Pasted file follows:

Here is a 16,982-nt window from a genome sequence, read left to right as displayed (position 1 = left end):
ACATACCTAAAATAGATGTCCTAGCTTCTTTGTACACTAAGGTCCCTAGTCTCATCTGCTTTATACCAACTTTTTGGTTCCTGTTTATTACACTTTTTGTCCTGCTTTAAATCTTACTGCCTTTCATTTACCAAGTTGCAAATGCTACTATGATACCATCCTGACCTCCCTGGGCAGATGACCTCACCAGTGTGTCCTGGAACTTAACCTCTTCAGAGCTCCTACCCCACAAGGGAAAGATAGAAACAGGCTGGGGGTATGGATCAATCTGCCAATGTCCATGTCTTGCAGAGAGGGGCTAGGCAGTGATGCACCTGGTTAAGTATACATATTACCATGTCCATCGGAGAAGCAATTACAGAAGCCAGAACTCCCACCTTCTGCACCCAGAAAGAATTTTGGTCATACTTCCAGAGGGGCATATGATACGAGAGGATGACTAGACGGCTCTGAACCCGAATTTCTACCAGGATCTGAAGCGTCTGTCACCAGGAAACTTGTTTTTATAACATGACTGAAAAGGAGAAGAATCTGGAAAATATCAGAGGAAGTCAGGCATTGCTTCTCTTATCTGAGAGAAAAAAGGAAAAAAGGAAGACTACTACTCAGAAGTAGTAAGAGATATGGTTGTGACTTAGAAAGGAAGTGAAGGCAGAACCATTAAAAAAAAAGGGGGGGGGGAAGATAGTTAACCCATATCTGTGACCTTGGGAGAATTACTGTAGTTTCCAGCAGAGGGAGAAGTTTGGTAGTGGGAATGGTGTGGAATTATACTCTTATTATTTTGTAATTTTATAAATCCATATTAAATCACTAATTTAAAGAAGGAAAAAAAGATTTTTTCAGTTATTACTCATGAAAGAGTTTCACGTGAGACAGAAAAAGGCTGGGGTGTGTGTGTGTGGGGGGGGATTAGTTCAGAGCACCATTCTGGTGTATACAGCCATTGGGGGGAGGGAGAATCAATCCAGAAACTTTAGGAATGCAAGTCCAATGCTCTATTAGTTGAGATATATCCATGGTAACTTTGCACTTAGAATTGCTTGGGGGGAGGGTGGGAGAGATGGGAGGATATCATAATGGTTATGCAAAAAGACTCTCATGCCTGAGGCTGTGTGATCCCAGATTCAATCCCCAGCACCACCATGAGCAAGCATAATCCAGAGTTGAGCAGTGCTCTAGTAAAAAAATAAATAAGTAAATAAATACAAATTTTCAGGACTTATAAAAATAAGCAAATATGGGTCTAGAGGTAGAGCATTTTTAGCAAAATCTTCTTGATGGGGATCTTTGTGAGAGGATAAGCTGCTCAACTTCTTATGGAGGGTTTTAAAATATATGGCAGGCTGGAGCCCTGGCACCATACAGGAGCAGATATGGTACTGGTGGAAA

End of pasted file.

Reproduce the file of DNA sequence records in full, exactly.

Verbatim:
Here is a 16,982-nt window from a genome sequence, read left to right as displayed (position 1 = left end):
ACATACCTAAAATAGATGTCCTAGCTTCTTTGTACACTAAGGTCCCTAGTCTCATCTGCTTTATACCAACTTTTTGGTTCCTGTTTATTACACTTTTTGTCCTGCTTTAAATCTTACTGCCTTTCATTTACCAAGTTGCAAATGCTACTATGATACCATCCTGACCTCCCTGGGCAGATGACCTCACCAGTGTGTCCTGGAACTTAACCTCTTCAGAGCTCCTACCCCACAAGGGAAAGATAGAAACAGGCTGGGGGTATGGATCAATCTGCCAATGTCCATGTCTTGCAGAGAGGGGCTAGGCAGTGATGCACCTGGTTAAGTATACATATTACCATGTCCATCGGAGAAGCAATTACAGAAGCCAGAACTCCCACCTTCTGCACCCAGAAAGAATTTTGGTCATACTTCCAGAGGGGCATATGATACGAGAGGATGACTAGACGGCTCTGAACCCGAATTTCTACCAGGATCTGAAGCGTCTGTCACCAGGAAACTTGTTTTTATAACATGACTGAAAAGGAGAAGAATCTGGAAAATATCAGAGGAAGTCAGGCATTGCTTCTCTTATCTGAGAGAAAAAAGGAAAAAAGGAAGACTACTACTCAGAAGTAGTAAGAGATATGGTTGTGACTTAGAAAGGAAGTGAAGGCAGAACCATTAAAAAAAAAGGGGGGGGGGAAGATAGTTAACCCATATCTGTGACCTTGGGAGAATTACTGTAGTTTCCAGCAGAGGGAGAAGTTTGGTAGTGGGAATGGTGTGGAATTATACTCTTATTATTTTGTAATTTTATAAATCCATATTAAATCACTAATTTAAAGAAGGAAAAAAAGATTTTTTCAGTTATTACTCATGAAAGAGTTTCACGTGAGACAGAAAAAGGCTGGGGTGTGTGTGTGTGGGGGGGGATTAGTTCAGAGCACCATTCTGGTGTATACAGCCATTGGGGGGAGGGAGAATCAATCCAGAAACTTTAGGAATGCAAGTCCAATGCTCTATTAGTTGAGATATATCCATGGTAACTTTGCACTTAGAATTGCTTGGGGGGAGGGTGGGAGAGATGGGAGGATATCATAATGGTTATGCAAAAAGACTCTCATGCCTGAGGCTGTGTGATCCCAGATTCAATCCCCAGCACCACCATGAGCAAGCATAATCCAGAGTTGAGCAGTGCTCTAGTAAAAAAATAAATAAGTAAATAAATACAAATTTTCAGGACTTATAAAAATAAGCAAATATGGGTCTAGAGGTAGAGCATTTTTAGCAAAATCTTCTTGATGGGGATCTTTGTGAGAGGATAAGCTGCTCAACTTCTTATGGAGGGTTTTAAAATATATGGCAGGCTGGAGCCCTGGCACCATACAGGAGCAGATATGGTACTGGTGGAAA